Metro successfully inaugurated subway service to Far Northeast Washington and Prince George's County yesterday as motorists filled the huge parking lot at the New Carrollton station and turned into subway riders.

"We think things went beautifully," siad Dee Allison, transit administrator for Prince George's County, "especially considering that it was a first day."

People from Gambrills, Annapolis, Bowie, Greenbelt and Charles County descended on the 1,900-space New Carrollton parking lot just inside the Beltway and filled it by 8:45 a.m. Some motorists had to be turned away.

Big new lots at the Landover and Cheverly stations, however, were never more than half full yesterday and the Deanwood and Minnesota Avenue stations in the District of Columbia did a slow business all day.

"Parking here and going in by train, I'll get an extra hour of reading time, which is a lot better than windshield time," said Lou Kennedy of Annapolis as he parked at New Carrollton. Kennedy used to drive to the Stadium-Armory station and park.

There were the usual problems with farecard, Metro's automated fare-collecting system, and they were exacerabated by a high number of first-time Metro users. The parking lot gates and the electric signs that are supposed to tell people when the lot is full did not work at New Carrollton, but plenty of Metro employes were on hand to solve problems. The trains ran well, according to central control, and only three were taken out of service all day and only one of those three during rush hour.

The Orange Line brings Metro to 31 miles of operating subway and 33 stations and the inaugural brought out what has now become a predictable collection of riders. There were the subway buffs who never miss an opening, the joy-riders who just want to see where things go, and the people who used to take the bus.

Joan Parks, a file clerk who lives in Cheverly, used to take three buses to get to her job in Crystal City, and she had to leave the house by 5 a.m. Yesterday she didn't leave until 5:55. "A whole hour of sleep, it's wonderful," she said.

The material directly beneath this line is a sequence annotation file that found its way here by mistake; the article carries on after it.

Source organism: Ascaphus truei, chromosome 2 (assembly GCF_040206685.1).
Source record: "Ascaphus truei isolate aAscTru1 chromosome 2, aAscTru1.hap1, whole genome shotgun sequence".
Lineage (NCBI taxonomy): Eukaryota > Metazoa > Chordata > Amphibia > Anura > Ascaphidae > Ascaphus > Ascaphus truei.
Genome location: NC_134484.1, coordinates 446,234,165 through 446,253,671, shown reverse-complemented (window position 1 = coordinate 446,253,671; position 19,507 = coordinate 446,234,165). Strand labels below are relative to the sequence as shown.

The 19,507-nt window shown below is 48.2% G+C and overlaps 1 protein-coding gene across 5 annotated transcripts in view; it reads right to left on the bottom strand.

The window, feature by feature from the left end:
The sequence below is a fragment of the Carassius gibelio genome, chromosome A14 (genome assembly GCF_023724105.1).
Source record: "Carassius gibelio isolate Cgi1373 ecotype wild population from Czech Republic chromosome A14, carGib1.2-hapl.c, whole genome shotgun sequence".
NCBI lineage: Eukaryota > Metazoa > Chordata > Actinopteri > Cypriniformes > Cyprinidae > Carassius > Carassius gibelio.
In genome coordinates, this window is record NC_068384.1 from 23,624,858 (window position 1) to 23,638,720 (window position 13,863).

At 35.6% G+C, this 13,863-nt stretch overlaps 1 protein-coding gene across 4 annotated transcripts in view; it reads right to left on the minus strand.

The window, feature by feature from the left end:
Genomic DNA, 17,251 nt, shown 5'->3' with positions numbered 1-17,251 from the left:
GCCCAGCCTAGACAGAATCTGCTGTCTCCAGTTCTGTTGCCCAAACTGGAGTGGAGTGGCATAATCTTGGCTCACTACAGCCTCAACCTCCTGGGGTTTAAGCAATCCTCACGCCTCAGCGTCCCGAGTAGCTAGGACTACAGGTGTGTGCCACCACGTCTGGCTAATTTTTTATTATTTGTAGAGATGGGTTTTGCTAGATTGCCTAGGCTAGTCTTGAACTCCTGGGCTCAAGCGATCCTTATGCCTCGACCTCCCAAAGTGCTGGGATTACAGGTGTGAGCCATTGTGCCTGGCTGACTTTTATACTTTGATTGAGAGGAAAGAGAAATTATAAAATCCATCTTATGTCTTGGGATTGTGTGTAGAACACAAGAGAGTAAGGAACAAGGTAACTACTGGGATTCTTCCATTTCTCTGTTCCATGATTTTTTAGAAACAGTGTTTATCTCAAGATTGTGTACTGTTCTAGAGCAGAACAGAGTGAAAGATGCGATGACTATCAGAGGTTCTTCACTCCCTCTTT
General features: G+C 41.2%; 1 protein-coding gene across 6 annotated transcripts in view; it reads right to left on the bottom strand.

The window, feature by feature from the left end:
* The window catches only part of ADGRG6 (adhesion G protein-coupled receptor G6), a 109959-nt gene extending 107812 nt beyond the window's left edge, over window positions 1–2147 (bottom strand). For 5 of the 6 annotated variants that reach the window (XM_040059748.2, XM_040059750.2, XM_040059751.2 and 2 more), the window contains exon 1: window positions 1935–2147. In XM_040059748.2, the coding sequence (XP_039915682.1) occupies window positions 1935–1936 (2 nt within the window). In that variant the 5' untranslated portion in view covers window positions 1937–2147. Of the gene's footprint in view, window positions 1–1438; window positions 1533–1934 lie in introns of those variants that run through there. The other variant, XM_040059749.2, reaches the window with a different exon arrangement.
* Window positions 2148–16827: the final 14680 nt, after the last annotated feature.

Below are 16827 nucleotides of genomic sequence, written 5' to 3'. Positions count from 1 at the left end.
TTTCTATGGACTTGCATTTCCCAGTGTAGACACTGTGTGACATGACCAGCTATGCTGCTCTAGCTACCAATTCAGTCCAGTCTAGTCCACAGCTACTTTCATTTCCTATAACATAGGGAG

One thing that confused some riders was the fact that the new Orange Line and the old Blue Line are, for all intents and purposes, one and the same until more construction is completed. Many riders at the Minnesota Avenue and Deanwood stations asked attendants if they had to transfer to another train at Stadium-Armory. They did not.

Sherlene Duckett, of Northeast Washington, was the first person in the Deanwood parking lot yesterday. She was taking the train because "I lost my parking space at the Agriculture Department," she said.

Metro officials expect that the Orange Line will add 20,000 to 25,000 people per day to the average weekday subway ridership of about 205,000. Some of those riders wil come e after Dec. 4 when about 45 bus routes will be rearrearranged to tie in with the five new subway stations.

Two bus lines, the T17 and T19 expresses from Bowie/Crofton were tied in to the New Carrollton station yesterday and in seven morning trips they delivered 317 people to the subway system.

One of those riders, a Library of Congress employe, looked out the window of the subway as it sped toward Cheverly and pointed to the bumper-to-bumper slow-moving traffic on the parallel John Hanson Highway (U.S. 50).

"I'm always amazed at things like that," he said. "They were running test trains here all last week and everybody could see that the Metro was much faster. I was in a bus that was stuck fast for 20 minutes.This will be a little more convenient."

The farecard problems at New Carrollton were familiar and predictable. At 7 a.m., as passenger traffic through the station peaked, two of the four vending machines broke down. Metro employes sold preencoded $2 facecards. During the evening rush hour, long lines formed at the addfare machines - where passengers can add value to their existing farecards if they do not have enough to get out of the station.

However, about half of the people entering at New Carrollton had already purchased their farecards, a fact that saved Metro considerable trouble.

The big story yesterday was the parking lots. Cars were trickling into them as early as 5:30 a.m. and at 7 a.m. the new off-ramp from the Hanson Highway to the New Carrollton lot was a steady stream of automobiles.

There are three lots accessible from that side of the station. Electric counters ae supposed to tally the automobiles that cross them, then close the gates to the lots and turn on a sign on the access road that says Lot Full. Those gates and signs were not activated yesterday morning so people started circling the lots looking for parking places that were not there.

Metro employes waved them toward the few remaining spaces until they, too, were full. A blue late-model Ford pulled up then, and Metro's Thomas Forrest told him the bad news.

"Absurd," the driver said. "That's ridiculous. What awful planning."

There were some minor but irritating problems in the evening at the exit gates where parkers are supposed to pay a 50-cent fee, but for the most part the lot cleared smoothly and quickly.